Surface Radiation Budget

Project Description
Scientific Objectives:
Surface radiation budget data have the potential for contributing
significantly to improved understanding of the four major components
of the climate system: the oceans, the land surface, the cryosphere,
and the atmosphere. Radiative fluxes into the ocean surface provide
an important boundary forcing for the ocean general circulation.
Furthermore, since the radiative fluxes into the ocean surface are
significantly modulated by boundary layer parameters (e.g., clouds,
atmospheric humidity, and temperature), SRB may be an important factor
in air-sea interactions. With respect to the land surface, the net
radiative balance governs the turbulent fluxes of latent and sensible
heat from the surface into the atmosphere. Surface radiative fluxes
are also needed for studies related to the energy and water balance of
plant canopies. For the cryosphere, the pack ice and its interaction
with surface temperature and solar radiation provides the so-called
ice-albedo feedback which is a vital component governing climate
trends on decadal to longer time scales. Finally, the knowledge of
SRB together with top-of-atmosphere Earth radiation budget data can
yield, for the first time, observational estimates of tropospheric
radiative heating and cloud radiative forcing.
Project Description:
The Surface Radiation Budget (SRB) data sets are derived from a
variety of data sources. The primary data source is the International
Satellite Cloud Climatology Project (ISCCP) C1 data product. Using
the ISCCP C1 parameters as input, SRB results are generated using two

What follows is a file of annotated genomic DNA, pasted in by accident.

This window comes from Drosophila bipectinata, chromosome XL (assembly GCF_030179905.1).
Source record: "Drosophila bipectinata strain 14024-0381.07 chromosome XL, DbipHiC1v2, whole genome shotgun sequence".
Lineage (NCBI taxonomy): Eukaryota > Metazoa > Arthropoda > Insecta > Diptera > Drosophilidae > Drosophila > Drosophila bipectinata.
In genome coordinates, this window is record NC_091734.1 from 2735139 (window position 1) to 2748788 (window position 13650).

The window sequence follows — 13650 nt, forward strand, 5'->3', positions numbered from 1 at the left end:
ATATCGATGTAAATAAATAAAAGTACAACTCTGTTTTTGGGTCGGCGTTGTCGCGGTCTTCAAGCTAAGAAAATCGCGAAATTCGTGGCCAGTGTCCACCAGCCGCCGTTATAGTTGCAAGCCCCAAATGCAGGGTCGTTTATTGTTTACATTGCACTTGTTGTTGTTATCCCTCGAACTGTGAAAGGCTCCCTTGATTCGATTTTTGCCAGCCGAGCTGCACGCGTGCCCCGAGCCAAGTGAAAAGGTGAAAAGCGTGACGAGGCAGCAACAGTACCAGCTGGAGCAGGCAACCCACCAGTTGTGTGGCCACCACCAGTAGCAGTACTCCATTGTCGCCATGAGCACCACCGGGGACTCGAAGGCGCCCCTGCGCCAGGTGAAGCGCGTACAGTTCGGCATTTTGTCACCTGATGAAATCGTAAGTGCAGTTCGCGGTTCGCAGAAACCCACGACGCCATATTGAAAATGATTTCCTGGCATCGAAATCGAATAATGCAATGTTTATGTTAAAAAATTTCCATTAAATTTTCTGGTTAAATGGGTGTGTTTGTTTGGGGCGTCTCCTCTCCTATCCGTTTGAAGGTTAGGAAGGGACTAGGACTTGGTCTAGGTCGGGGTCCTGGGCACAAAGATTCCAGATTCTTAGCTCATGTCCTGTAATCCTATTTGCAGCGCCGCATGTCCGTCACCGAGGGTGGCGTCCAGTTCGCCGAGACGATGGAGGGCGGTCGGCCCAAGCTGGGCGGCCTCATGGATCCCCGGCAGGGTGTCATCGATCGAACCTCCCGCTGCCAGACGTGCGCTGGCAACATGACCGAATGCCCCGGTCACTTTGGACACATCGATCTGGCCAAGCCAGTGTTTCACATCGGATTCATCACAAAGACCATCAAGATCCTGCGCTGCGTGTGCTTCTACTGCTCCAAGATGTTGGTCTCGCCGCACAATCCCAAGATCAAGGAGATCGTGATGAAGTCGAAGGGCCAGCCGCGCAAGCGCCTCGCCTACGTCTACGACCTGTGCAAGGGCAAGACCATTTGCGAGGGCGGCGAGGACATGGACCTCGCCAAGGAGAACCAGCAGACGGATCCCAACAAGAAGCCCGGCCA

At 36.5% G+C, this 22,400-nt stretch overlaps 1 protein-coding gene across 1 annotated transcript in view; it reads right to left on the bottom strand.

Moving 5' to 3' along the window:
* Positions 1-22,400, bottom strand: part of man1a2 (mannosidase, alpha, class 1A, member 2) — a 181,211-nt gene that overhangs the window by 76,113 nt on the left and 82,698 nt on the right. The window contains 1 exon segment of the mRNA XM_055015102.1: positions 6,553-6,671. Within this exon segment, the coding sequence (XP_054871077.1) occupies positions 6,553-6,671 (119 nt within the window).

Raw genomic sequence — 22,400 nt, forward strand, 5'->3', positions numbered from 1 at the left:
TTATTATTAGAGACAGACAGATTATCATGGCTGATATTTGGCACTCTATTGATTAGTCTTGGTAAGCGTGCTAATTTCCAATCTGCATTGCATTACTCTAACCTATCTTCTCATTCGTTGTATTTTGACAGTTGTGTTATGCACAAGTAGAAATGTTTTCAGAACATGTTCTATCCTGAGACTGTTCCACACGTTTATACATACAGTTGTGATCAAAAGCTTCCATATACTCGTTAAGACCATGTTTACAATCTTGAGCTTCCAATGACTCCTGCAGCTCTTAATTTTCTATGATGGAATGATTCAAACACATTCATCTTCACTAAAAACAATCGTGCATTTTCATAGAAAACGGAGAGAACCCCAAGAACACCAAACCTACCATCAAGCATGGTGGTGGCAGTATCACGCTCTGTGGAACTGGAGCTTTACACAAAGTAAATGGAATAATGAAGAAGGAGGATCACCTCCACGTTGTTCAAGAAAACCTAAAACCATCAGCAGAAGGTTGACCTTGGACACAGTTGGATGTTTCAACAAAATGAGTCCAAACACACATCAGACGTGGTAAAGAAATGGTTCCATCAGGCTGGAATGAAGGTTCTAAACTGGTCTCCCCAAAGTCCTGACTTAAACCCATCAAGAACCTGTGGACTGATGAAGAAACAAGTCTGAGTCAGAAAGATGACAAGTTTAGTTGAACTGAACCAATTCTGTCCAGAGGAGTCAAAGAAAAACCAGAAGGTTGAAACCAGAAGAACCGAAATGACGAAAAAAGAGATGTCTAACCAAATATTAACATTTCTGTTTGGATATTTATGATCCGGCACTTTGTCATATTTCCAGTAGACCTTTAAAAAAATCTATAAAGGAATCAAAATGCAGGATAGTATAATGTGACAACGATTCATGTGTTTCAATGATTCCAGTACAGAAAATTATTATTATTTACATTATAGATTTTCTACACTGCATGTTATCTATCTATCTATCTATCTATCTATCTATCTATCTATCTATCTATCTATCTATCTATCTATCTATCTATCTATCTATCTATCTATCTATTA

different algorithms. The Pinker algorithm (developed jointly by
Drs. R.T. Pinker and I. Laszlo form the University of Maryland) is a
physical model which uses an iterative procedure based on
delta-Eddington radiative transfer calculations. The Staylor
algorithm (developed by Mr. W.F. Staylor from the NASA Langley
Research Center) is a parameterized physical model in which both cloud
and aerosol transmission characteristics have been separately tuned to
historical data at various locations around the globe. Earth
Radiation Budget Experiment (ERBE) data are also used as input to the
models, as well as for top-of-atmosphere (TOA) irradiance comparisons
with the Pinker Model output. The Swiss Federal Institute of
Technology, Zurich, provides ground-truth fluxes from the Global
Energy Budget Archive (GEBA). These data are used for validation of
the Pinker and Staylor calculated downward shortwave surface
irradiances. SRB uses the same equal area grid system as that used by
ISCCP for its C1 product. The equal-area grid contains 6596 cells
covering the globe; where a cell is approximately 280 km x 280 km at
the equator.
Data Products
The SRB data package consists of daily and monthly shortwave
parameters covering a forty-six month period from March 1985 through
December 1988. The principle parameters in the data sets are Pinker
and Staylor calculated irradiances for the surface and
top-of-atmosphere. The total SRB data package for each month consists
of six files. The first file is the ASCII header file, named
README.MMMYY. The second and third files are ASCII showing Fortran
listings of the Pinker and Staylor algorithms (PINKER.FOR and
STAYLOR.FOR, respectively). The fourth and fifth files are binary
data files in HDF format. The fourth file is the monthly binary file
and presents monthly average gridded values for 52 different items in
each cell (srb_monavgs_yymm). The fifth file is the daily binary file
and presents 24-hr daily average values for 10 key items in each cell
(srb_dayavgs_yymm). The sixth file (b_srb_monavgs_yymm.hdf) is a
graphics file which contains 19 global images in HDF format. The
intent is to allow the user to quickly browse the most important SRB
parameters without the requirement to read the entire data set.
Project Archive Contact: Langley DAAC User Services Office
Mail Stop 157D
NASA Langley Research Center
Hampton, VA 23681-0001
Phone: (757) 864-8656
FAX: (757) 864-8807
WWW Home Page:
Project Manager Contact: Dr. Charles H. Whitlock
NASA Langley Research Center
MS 936
Hampton, VA 23681-0001 USA
Phone: (757) 827-4882
FAX: (757) 864-7996
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